Washington Conservation Corps seeks members

August 15, 2011

By Staff

NEW — 6 a.m. Aug. 15, 2011

The state Department of Ecology needs 245 people between 18 and 25 to plant native shrubs and trees, restore salmon-bearing streams, respond to emergencies and more.

The agency is seeking applicants to the Washington Conservation Corps, a program to put young adults, including military veterans, on the job at projects in 16 counties statewide.

For the 2011-12 service year, the Department of Ecology intends to hire 150 Washington Conservation Corps AmeriCorps members using a $2 million AmeriCorps grant from the state Commission for National and Community Service.

AmeriCorps Education Awards received through the Corps Network, a national service partner, support the remaining positions.

Potential applicants can complete the application process at the state agency’s website.

AmeriCorps members sign on for a year of service from October to September 2012. Members work on environmental and community service projects, as well as disaster response.

Members earn $8.67 an hour and receive a $5,550 AmeriCorps education award upon completing the service year. The award may be used for student loans or future tuition expenses.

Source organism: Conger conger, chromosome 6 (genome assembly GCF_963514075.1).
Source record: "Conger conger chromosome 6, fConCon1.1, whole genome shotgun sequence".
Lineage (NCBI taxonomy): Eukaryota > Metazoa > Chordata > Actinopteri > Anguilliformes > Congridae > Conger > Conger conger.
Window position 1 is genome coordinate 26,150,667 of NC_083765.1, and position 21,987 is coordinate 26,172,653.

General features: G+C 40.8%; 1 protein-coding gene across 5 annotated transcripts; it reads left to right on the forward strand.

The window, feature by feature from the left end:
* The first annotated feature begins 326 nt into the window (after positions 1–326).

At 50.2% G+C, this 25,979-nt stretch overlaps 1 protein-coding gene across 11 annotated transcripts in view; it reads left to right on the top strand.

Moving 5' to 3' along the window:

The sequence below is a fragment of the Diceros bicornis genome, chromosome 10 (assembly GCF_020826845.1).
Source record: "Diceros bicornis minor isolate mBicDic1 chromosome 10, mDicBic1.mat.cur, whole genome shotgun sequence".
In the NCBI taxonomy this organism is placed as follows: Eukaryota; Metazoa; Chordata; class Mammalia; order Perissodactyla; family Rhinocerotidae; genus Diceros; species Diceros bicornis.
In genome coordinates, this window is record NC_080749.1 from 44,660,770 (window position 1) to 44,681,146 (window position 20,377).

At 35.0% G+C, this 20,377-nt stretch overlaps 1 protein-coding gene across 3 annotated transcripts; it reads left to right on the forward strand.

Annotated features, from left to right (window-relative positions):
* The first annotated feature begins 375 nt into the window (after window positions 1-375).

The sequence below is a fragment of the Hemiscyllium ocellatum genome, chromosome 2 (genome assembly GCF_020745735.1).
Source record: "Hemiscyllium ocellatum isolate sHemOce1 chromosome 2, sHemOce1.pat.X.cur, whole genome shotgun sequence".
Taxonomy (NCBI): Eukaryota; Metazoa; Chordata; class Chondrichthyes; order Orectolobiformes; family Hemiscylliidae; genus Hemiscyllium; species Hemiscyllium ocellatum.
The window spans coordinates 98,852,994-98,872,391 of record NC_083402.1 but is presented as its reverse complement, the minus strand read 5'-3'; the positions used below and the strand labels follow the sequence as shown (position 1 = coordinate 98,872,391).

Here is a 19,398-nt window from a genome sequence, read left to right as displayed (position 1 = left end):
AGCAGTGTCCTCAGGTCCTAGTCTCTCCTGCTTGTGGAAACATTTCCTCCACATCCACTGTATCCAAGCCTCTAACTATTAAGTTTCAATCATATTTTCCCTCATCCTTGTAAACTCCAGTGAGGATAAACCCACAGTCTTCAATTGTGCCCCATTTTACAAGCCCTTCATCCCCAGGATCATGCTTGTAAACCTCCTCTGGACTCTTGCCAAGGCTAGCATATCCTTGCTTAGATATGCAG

The state created the Washington Conservation Corps in 1983 to provide jobs and work training for about 1,600 young adults. In 1994, the program started received federal AmeriCorps funding, allowing crews to carry out on-the-ground projects across the state.

In the past year, Washington Conservation Corps members restored streams and built trails in the Issaquah area.

“In a tight economy, the WCC is making a critical difference for our young adults, our communities and environment,” Washington Conservation Corps official Nick Mott said in a news release. “By providing practical job experience and critical professional training, more than half of our members continue on to full-time employment or go on to further their education.”

State lawmakers recently created the Washington Conservation Corps Puget Sound Corps as a partnership between the Department of Ecology and the state Department of Natural Resources. T

he legislation calls for the Puget Sound Corps to support the Puget Sound Partnership’s agenda to restore, protect and preserve the sound by 2020. The official rollout of the Puget Sound Corps is due to occur soon.

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